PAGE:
“Wit” was perhaps best defined by Pope in the “Essay on Criticism”:
True Wit is Nature to advantage dress’d,
What oft was thought, but ne’er so well express’d . . . . (ll. 297-8)
Pope’s poetry also provides numerous examples; one of the best appeared earlier in the same poem:
‘Tis with our judgments as our watches, none
Go just alike, yet each believes his own. (Ll. 9-10)
Everyone has noticed how rare agreement is, except among politicians who have been fed “talking points” by their party’s campaign committees; yet no one but Pope thought to compare disagreements about literature to the disagreements we have among ourselves when we try to answer the question “What time is it?”
Wit, then, relies on the expression of an idea. It is a kind of verbal cleverness. “Humor” – or “humour” if you’re British – is an older concept, going back to medieval medicine. Medieval physicians believed there were four fluids (humours) in the body which were responsible for both diseases and he formation of personality: blood, phlegm, yellow bile (choler), and black bile (melancholy). (If I’m telling you what you already know, please forgive me; perhaps somebody else out there doesn’t know it.) A person in whom blood predominated was “sanguine,” that is, eager and excitable; if the blood was excessive, it caused a disease, and the patients had to be bled by attaching leeches to them.
The classic example of the literary application of this theory was a play by Shakespeare’s friend and rival, Ben Jonson, Every Man in His Humour, in which the comedy arose from the personalities of the characters. It was so successful that Jonson followed it with a sequel, Every Man Out of His Humour.
If you followed radio comedy in the days when there was any, or if you’ve been watching television comedy in the years since radio devolved into disk jockeying, you can see how the distinction between wit and humor applies to the comics on those media. Here’s how my watch ticks – and yours, like Pope’s, may very well run differently from mine.
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the managing editor.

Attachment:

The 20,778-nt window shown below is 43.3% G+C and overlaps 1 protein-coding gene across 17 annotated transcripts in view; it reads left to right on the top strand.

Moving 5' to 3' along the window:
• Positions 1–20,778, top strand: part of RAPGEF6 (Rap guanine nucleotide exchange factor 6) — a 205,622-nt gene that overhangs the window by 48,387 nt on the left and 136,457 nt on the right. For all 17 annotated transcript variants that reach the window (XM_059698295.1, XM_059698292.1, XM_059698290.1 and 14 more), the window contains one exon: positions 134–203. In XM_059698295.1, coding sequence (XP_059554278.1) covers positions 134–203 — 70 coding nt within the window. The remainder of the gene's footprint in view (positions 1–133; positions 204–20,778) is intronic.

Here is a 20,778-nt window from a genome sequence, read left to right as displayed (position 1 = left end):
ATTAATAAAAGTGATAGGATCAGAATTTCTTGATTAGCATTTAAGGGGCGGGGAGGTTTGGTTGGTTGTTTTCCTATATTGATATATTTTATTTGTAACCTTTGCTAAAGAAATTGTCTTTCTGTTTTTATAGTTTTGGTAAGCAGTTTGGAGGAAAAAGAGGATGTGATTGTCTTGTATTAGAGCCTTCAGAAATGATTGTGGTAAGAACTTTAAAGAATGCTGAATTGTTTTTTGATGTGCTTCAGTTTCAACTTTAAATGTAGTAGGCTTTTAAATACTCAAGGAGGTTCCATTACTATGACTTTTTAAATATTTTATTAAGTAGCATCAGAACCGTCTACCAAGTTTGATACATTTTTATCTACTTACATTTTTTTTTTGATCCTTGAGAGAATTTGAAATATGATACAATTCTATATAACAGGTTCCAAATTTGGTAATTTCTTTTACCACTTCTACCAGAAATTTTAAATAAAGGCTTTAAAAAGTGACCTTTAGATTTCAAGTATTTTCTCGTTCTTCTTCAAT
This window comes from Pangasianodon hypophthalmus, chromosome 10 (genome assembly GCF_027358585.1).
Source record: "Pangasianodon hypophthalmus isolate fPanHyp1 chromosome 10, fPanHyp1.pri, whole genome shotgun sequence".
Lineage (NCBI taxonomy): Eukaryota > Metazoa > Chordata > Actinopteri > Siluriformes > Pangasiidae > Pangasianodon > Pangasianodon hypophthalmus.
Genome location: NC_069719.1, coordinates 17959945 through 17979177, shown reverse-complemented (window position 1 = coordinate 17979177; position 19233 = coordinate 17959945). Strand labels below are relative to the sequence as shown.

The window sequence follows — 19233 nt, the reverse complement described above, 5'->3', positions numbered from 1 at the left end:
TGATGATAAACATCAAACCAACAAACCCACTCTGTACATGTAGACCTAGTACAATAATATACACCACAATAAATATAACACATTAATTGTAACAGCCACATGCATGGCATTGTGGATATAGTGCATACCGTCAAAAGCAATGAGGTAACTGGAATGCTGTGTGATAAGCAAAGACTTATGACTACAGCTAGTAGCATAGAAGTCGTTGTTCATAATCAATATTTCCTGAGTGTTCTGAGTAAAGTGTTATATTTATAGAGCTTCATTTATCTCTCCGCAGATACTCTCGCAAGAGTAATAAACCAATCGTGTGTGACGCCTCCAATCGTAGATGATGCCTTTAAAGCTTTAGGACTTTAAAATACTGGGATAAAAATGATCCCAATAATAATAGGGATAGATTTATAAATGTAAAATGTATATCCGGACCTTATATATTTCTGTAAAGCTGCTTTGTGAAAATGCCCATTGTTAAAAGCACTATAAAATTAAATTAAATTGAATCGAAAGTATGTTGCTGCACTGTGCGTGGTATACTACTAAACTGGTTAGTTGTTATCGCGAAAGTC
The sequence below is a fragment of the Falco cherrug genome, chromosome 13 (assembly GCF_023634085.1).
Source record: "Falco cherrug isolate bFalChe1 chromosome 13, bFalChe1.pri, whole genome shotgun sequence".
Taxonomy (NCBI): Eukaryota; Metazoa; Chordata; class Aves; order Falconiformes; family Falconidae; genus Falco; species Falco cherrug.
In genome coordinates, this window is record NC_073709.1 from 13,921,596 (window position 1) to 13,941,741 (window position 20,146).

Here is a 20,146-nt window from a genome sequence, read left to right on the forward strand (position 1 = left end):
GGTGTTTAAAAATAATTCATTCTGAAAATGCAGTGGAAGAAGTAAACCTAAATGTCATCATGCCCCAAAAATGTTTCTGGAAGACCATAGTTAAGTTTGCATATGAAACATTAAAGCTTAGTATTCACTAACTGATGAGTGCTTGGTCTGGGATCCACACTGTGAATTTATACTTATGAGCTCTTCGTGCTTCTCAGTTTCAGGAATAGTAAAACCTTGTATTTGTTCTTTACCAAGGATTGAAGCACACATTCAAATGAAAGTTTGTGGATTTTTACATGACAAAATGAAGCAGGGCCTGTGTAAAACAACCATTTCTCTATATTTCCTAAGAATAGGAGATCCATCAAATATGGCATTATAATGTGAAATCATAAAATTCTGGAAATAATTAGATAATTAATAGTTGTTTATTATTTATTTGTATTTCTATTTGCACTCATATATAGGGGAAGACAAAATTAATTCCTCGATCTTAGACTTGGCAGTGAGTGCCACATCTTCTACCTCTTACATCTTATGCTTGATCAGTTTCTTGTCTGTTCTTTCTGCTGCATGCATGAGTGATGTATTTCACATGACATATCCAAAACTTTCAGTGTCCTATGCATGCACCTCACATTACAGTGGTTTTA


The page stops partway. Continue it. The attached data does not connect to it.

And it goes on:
The very next person who views this website will be the 1000th viewer (or so, the site counts individual page views…). Still, in approximately one month of existence, we have had quite a few views. Thank you.
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Last week, Texas media personality and humorist Richard “Cactus” Pryor passed away at the age of 88. A number of fitting tributes to the man have since appeared in Austin. Many of these attest to Cactus’s role as a pioneering media presence who defined the city’s voice on radio station KLBJ since the mid-1940s, and as program manager of Austin’s first, and for a long time only, television station, KTBC. Incidentally, Lady Bird and Lyndon Johnson owned both stations, placing this regional humorist on an interesting historical stage. Unlike many of the tribute writers over the past week, I did not come to know Pryor by growing up with his iconic voice and image, listening to his narration of Austin’s civil defense films in the 1960s or watching his weekly shows on UT football with Coach Darrell Royal. Rather, I first encountered him in the archives of the Briscoe Center for American History at the University of Texas, finding in him an associate and contemporary of Texas regional folklorists and historians J. Frank Dobie, Walter Prescott Webb, Roy Bedichek, and Alan Lomax, and as the funny face of LBJ’s political machine in Central Texas. Some of my most enjoyable experiences in archival research, actually, came in a packet of correspondence between Pryor and humorist John Henry Faulk. Faulk, like Pryor, is an Austin icon whose career had many phases. He studied under Dobie, conducted some of the only existing recorded interviews of ex-slaves in the Library of Congress, moved to the East Coast for a career in radio before being purged for supposed Communist associations, won one of the largest libel suits in U. S. history based on those charges in 1962, and, late in life, ran for Congress and had a recurring role on Hee Haw. The two men were close, and I wanted to take this opportunity to share a nugget or two from their correspondence speaking to the issue of humor.
I’ll begin with the tragic moment that upended Pryor’s life, as it did so many others. More or less a local dj at the time of the JFK assassination, LBJ’s ascent to the White House suddenly changed Pryor’s points of reference. Cactus had been slated to emcee Kennedy’s dinner in Austin after his visit to Dallas. Instead, he suddenly saw his immediate social circle transform into a locus of American politics. In a letter to Faulk in early December, 1963, Pryor wrote:
You won’t want to miss the rest of the story
(including a monkey on a dog),